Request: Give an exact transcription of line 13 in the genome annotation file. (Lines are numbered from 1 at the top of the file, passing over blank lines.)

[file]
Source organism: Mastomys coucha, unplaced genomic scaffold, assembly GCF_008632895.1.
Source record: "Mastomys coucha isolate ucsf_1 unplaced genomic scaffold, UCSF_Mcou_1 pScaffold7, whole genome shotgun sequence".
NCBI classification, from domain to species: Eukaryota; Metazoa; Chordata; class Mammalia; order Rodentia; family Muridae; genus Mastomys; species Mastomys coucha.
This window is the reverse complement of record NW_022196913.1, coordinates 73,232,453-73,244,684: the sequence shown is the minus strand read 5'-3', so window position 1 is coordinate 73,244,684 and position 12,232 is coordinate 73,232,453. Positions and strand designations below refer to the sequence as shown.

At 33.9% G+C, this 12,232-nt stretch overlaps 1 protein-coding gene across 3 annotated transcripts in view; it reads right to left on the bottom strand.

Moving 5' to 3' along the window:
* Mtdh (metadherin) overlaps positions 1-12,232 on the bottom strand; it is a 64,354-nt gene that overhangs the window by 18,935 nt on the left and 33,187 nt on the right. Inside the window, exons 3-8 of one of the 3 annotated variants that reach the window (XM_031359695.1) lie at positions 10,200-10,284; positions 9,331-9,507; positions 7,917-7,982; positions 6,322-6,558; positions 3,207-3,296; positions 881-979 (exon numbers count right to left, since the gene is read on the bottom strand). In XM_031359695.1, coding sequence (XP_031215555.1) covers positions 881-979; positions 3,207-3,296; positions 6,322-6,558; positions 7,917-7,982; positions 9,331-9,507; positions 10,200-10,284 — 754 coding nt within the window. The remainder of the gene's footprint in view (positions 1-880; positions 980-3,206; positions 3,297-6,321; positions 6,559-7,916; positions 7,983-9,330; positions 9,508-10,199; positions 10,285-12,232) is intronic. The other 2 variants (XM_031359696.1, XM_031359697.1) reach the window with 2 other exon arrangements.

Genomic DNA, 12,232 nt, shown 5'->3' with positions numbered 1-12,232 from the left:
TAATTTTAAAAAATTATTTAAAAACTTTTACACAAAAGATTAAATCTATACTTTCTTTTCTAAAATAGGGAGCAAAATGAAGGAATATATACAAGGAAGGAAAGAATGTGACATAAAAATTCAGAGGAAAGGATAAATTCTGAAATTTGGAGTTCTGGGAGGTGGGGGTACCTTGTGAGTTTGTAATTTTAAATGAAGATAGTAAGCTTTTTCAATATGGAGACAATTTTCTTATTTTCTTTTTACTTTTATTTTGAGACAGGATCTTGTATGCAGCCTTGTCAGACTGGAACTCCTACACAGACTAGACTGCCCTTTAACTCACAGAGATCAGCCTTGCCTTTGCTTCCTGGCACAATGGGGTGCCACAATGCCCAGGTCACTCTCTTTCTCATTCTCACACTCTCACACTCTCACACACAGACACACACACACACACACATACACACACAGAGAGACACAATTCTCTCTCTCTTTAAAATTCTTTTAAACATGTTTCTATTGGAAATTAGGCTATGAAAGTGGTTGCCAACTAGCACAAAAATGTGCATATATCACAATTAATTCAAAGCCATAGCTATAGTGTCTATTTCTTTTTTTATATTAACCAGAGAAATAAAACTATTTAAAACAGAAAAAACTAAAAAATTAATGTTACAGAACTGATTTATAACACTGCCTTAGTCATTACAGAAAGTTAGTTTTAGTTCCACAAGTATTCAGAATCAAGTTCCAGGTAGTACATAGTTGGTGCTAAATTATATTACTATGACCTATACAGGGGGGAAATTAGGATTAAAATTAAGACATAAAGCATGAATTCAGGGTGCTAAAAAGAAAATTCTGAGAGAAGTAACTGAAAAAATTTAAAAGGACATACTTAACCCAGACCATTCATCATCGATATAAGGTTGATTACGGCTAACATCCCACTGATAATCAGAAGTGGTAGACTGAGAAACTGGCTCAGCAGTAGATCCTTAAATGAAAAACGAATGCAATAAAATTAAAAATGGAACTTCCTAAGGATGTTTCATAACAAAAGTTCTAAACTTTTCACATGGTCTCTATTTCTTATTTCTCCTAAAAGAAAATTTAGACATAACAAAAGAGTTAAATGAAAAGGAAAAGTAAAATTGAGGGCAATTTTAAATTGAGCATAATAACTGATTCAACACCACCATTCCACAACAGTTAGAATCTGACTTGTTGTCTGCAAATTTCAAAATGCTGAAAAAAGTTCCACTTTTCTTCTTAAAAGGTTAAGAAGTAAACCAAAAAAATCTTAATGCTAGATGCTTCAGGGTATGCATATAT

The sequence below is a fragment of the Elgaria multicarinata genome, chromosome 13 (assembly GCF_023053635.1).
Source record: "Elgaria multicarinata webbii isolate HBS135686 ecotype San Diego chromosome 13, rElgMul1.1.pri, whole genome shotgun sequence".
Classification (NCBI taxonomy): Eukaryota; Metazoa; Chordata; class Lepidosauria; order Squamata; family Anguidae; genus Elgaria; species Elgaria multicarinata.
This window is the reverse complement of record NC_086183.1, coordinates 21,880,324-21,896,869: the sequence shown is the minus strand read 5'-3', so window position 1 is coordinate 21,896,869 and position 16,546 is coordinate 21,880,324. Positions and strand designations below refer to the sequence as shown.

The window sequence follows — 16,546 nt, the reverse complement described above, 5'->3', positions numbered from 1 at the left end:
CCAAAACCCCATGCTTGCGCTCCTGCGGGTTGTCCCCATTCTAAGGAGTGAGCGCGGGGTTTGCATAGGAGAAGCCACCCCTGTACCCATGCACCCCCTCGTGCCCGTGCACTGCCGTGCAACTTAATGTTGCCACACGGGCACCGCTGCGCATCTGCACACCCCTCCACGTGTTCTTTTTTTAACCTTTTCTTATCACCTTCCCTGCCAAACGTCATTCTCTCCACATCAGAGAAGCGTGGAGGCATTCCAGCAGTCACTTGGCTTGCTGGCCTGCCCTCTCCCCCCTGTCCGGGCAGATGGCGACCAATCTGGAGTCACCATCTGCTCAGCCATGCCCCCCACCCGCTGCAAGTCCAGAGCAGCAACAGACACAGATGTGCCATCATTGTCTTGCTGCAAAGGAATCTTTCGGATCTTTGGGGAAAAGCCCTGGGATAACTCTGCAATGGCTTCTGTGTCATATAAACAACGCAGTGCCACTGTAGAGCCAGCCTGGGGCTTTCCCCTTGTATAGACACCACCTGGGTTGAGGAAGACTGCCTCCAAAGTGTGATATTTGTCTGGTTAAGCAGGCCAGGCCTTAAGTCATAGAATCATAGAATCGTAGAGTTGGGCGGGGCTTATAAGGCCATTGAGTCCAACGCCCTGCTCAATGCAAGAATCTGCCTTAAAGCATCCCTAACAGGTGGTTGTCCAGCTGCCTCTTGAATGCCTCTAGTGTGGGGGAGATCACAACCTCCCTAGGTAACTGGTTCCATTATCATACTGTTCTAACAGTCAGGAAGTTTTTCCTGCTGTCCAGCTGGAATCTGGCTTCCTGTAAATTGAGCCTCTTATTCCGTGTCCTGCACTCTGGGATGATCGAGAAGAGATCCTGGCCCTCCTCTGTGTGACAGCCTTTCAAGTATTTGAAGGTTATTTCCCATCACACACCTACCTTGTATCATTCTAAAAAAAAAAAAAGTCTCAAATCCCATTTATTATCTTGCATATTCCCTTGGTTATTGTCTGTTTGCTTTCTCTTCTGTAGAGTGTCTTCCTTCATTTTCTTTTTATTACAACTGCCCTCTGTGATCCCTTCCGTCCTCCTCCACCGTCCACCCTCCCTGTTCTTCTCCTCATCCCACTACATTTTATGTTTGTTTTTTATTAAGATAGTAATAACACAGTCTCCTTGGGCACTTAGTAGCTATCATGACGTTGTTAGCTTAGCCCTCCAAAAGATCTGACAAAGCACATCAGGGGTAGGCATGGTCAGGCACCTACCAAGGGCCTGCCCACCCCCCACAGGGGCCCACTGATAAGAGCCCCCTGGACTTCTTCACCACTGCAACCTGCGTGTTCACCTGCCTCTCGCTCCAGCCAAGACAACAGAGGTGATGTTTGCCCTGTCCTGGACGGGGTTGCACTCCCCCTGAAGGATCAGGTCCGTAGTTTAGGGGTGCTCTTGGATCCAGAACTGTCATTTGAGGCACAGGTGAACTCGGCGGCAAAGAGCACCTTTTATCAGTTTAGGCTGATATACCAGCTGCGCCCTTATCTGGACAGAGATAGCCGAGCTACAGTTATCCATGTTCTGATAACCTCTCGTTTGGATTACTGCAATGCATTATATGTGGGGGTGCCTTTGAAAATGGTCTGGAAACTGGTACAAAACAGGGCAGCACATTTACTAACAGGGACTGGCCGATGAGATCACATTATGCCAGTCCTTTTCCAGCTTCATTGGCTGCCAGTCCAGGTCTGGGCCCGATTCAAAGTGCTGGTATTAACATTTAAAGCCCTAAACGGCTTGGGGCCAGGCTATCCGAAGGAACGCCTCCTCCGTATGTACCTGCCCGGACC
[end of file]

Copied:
This window is the reverse complement of record NC_086183.1, coordinates 21,880,324-21,896,869: the sequence shown is the minus strand read 5'-3', so window position 1 is coordinate 21,896,869 and position 16,546 is coordinate 21,880,324. Positions and strand designations below refer to the sequence as shown.